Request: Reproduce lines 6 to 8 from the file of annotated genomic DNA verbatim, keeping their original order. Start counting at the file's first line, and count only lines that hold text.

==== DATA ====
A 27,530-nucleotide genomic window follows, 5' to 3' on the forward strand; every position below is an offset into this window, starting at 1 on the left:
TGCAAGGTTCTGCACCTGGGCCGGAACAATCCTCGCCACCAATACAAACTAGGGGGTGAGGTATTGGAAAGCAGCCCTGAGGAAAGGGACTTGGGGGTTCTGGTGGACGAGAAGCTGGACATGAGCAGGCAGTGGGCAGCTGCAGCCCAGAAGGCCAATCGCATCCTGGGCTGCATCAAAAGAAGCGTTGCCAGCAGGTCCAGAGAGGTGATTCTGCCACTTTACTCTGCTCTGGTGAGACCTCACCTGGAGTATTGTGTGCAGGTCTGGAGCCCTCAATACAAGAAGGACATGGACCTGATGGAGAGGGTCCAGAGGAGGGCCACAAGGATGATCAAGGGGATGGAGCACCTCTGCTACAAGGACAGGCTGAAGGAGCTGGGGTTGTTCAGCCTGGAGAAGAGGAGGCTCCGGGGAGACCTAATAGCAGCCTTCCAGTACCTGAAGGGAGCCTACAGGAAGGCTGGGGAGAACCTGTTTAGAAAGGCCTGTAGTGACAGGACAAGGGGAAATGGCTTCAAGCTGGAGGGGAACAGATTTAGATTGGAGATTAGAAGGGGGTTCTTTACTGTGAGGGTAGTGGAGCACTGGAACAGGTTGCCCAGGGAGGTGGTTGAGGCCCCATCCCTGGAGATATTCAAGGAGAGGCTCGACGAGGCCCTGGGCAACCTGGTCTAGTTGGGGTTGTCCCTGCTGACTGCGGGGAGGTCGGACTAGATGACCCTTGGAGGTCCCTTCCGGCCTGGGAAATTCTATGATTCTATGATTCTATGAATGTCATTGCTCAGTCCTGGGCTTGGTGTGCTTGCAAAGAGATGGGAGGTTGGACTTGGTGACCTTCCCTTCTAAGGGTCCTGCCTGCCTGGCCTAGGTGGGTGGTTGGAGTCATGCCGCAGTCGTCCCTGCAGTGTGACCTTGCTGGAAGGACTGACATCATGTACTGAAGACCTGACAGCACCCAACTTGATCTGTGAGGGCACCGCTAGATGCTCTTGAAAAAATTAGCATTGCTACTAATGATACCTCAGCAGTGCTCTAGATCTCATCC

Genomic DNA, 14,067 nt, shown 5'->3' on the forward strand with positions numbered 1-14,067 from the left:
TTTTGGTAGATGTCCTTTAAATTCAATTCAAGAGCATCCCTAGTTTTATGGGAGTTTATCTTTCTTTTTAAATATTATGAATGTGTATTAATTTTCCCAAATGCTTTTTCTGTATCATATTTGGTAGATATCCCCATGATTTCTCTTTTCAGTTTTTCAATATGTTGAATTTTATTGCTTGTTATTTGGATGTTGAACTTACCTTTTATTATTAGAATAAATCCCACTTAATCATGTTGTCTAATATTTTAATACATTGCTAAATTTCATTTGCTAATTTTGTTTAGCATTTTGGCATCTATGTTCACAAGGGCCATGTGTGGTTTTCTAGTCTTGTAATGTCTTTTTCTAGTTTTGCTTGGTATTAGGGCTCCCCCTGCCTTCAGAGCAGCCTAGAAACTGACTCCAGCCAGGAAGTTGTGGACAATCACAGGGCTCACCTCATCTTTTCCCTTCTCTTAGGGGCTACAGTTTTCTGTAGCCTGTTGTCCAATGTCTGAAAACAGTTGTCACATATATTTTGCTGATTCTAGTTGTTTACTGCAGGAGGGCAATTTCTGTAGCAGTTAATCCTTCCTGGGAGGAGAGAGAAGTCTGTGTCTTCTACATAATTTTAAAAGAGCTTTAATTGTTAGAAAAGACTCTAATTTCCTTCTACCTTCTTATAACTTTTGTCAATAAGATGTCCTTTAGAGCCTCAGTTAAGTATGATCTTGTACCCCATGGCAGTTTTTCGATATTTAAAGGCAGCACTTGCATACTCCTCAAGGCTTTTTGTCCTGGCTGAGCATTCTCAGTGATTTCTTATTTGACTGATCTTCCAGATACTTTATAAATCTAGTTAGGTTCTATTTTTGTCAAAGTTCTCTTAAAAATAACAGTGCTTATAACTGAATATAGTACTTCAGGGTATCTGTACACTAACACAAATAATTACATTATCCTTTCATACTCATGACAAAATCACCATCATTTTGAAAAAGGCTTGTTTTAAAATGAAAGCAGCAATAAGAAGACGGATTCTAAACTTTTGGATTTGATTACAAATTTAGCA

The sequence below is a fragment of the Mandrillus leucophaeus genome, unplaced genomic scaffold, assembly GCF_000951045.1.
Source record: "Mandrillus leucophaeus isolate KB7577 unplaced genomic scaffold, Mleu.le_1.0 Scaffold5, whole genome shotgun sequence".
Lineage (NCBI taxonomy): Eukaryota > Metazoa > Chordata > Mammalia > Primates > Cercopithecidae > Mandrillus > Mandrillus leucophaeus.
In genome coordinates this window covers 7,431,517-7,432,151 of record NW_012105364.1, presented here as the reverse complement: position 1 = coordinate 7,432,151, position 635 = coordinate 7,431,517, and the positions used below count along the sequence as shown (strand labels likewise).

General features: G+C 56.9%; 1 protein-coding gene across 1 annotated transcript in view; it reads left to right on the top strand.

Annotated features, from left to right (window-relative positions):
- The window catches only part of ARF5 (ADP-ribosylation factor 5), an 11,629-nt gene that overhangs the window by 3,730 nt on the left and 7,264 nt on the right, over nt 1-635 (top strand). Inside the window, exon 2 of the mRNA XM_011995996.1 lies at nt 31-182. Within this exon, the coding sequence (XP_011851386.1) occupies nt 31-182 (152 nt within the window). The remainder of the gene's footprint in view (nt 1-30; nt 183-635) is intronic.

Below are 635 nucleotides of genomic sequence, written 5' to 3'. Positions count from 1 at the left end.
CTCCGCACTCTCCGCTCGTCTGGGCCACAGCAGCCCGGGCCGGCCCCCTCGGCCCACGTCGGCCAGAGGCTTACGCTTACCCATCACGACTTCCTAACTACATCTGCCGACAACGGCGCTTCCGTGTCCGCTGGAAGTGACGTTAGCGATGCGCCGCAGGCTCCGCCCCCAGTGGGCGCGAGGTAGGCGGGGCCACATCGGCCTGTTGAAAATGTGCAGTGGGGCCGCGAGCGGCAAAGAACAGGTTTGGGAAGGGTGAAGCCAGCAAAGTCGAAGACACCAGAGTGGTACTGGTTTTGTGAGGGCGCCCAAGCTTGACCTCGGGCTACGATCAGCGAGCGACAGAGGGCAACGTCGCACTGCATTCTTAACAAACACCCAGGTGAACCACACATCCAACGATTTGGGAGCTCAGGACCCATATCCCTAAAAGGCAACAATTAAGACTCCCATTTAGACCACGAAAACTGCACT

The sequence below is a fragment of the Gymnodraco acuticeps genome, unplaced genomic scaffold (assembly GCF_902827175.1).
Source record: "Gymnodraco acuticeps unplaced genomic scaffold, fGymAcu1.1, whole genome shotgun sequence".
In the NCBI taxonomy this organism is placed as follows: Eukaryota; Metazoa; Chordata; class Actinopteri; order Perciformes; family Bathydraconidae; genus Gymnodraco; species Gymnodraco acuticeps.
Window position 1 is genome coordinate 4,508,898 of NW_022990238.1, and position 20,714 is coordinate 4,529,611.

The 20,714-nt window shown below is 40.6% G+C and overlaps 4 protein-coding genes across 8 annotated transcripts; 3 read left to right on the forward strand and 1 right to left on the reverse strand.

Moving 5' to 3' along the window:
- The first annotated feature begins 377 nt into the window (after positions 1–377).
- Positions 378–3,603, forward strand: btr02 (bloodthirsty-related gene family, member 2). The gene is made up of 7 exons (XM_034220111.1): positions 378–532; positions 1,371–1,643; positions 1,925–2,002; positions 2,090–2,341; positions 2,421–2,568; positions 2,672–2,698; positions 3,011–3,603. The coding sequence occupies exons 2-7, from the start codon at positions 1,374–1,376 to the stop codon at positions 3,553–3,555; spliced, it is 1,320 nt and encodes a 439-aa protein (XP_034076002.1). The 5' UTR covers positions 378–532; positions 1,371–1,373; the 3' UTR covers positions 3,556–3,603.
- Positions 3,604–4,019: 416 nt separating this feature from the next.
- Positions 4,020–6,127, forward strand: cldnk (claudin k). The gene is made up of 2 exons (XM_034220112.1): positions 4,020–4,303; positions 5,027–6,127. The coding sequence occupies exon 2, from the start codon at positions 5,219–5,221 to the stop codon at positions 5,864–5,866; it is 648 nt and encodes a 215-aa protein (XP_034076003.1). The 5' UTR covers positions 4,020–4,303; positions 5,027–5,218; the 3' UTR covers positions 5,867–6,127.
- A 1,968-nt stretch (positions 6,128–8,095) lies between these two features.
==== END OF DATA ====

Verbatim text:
Source record: "Mandrillus leucophaeus isolate KB7577 unplaced genomic scaffold, Mleu.le_1.0 Scaffold5, whole genome shotgun sequence".
Lineage (NCBI taxonomy): Eukaryota > Metazoa > Chordata > Mammalia > Primates > Cercopithecidae > Mandrillus > Mandrillus leucophaeus.
In genome coordinates this window covers 7,431,517-7,432,151 of record NW_012105364.1, presented here as the reverse complement: position 1 = coordinate 7,432,151, position 635 = coordinate 7,431,517, and the positions used below count along the sequence as shown (strand labels likewise).